Canada's Top Small & Medium
Employers (2023)
Winners from our 10th annual editorial competition
This year marks the 10th anniversary of the Canada's Top Small & Medium Employers competition, open to companies with up to 500 employees.

Vancouver-based FISPAN treats employees to weekly company-paid lunches, allowing its team to try local delicacies and ensuring close communications between staff members.

About the Competition


Now in its 10th year, Canada's Top Small & Medium Employers is an editorial competition that recognizes the small and medium enterprises (SMEs) that offer the nation's best workplaces and forward-thinking human resources policies. Canada's SME sector is tremendously important to the nation and is responsible for over half of the country’s private-sector employment. Our 2023 winners were announced in a special magazine published on April 4, 2023, in The Globe and Mail. Read the press release issued the same day for more background on this year’s competition.

Dash Hudson, a social media management platform based in Halifax, supports employee volunteer efforts with paid time off to volunteer as well as matching donations.

Selection Process

Employers are evaluated by the editors of Canada's Top Small & Medium Employers using the same eight criteria as our national competition: (1) Workplace; (2) Work Atmosphere & Social; (3) Health, Financial & Family Benefits; (4) Vacation & Time Off; (5) Employee Communications; (6) Performance Management; (7) Training & Skills Development; and (8) Community Involvement.

To determine eligibility, the Top 100 editors adopted the SME definition used by Statistics Canada, limiting the competition to private-sector commercial organizations with under 500 employees.

Vancouver-based Yulu Public Relations offers maternity and parental leave top-up for new and adoptive parents.

Reasons for Selection

Each year, the winners are announced in a special feature published in The Globe and Mail, which is our media sponsor on the competition. For our detailed Reasons for Selection, please review the full list of winners below. Publishing detailed Reasons for Selection is a distinguishing feature of our competition: it provides transparency in the selection of winners and “raises the bar” so that other employers can discover and adopt initiatives that work well elsewhere.

Eligibility Requirements

To be considered a "Small or Medium Enterprise" under the StatsCan definition, your company must: (a) have less than 500 employees worldwide, including employees at any affiliated companies; and (b) be a commercial, for-profit enterprise, i.e. non-profit organizations aren’t considered SMEs.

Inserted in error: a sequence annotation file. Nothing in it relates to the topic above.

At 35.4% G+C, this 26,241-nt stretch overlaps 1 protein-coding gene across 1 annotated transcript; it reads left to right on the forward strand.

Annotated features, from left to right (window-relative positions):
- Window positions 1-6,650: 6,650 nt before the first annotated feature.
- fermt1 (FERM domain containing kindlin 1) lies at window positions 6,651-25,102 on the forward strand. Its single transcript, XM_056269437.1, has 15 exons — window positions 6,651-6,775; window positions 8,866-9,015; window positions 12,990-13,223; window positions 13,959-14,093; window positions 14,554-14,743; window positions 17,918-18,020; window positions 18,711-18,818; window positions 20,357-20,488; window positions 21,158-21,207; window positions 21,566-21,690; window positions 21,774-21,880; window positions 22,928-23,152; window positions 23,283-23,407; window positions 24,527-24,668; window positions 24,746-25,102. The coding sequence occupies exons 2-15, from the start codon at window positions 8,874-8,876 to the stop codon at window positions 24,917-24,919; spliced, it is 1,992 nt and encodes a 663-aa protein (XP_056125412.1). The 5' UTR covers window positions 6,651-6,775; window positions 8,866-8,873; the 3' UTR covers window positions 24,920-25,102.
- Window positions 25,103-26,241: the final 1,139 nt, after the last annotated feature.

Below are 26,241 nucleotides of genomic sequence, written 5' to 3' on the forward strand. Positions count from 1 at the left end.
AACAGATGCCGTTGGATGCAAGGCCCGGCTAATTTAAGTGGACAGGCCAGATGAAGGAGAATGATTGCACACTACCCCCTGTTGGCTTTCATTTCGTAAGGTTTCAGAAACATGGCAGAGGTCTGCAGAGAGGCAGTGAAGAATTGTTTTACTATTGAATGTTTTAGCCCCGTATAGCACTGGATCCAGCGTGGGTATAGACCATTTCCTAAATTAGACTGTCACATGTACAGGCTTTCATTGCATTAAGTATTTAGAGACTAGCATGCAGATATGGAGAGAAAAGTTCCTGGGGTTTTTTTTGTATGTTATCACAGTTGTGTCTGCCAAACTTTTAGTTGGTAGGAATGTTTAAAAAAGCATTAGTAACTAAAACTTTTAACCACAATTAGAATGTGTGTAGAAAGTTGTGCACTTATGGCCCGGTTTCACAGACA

2024 Competition

Applications for our 2024 competition will be available early in 2023. Our 2024 winners will be announced in a special magazine in the spring of 2024. Join our mailing list to stay up to date and receive an application for next year's competition.

Two employees of St. John's-based Sequence Bioinformatics walking in the Battery, a historic community in the Newfoundland capital. (Photo: K.O'Keefe)
Two employees of St. John's-based Sequence Bioinformatics walking in the Battery, a historic community in the Newfoundland capital. (Photo: K.O'Keefe)


It's been a remarkable year for the job creators that are the winners of Canada's Top Small & Medium Employers (SMEs) 2023 by Mediacorp. After weathering the challenges of the pandemic, not only are they still standing, but many have experienced significant growth.

For example, Purpose Unlimited in Toronto and Redbrick Technologies in Victoria both had year-over-year workforce increases of 40 per cent, while Tatham Engineering in Collingwood, Ont. and Edmonton-based Translational Research In Oncology recorded increases of over 30 per cent. That's key, as SMEs account for the largest proportion of the labour force in Canada.

Flexibility in allowing individuals to manage their own time continues to be a trend. Many winning companies consulted employees during the pandemic through surveys and by simply listening to how workers wanted to return. That has evolved into some form of a hybrid work model for most, reflecting an overwhelming desire by employees to continue working from home, at least part of the week.

Perhaps that also indicates a new level of communication between employers and employees that began developing during the pandemic, as CEOs joined in virtual cooking classes or yoga with their staff and held town halls where every question was welcomed. The rise of the Black Lives Matter movement was another watershed moment that increased awareness of the roadblocks individuals face and the need to support diversity.

Mental health also came to light over the past few years, resulting in new mental health programs added to health benefits plans. For instance, Thinkific Labs in Vancouver maintains a mental wellness in the workplace strategy and recently increased its annual coverage for mental health services to $3,000. Additionally, the company hosts guided meditation sessions as well as company-wide wellness challenges.

As the standard bearers of workplace best practices, this year's winners have not disappointed in pushing the boundaries. Increasingly, there is open-ended time off, such as Waterloo, Ont.-based Auvik Networks' unlimited paid vacation program for all employees. There's also a move towards generous volunteering policies, with companies like Uken in Toronto encouraging employees to actively participate in their local community with up to four paid days off to volunteer.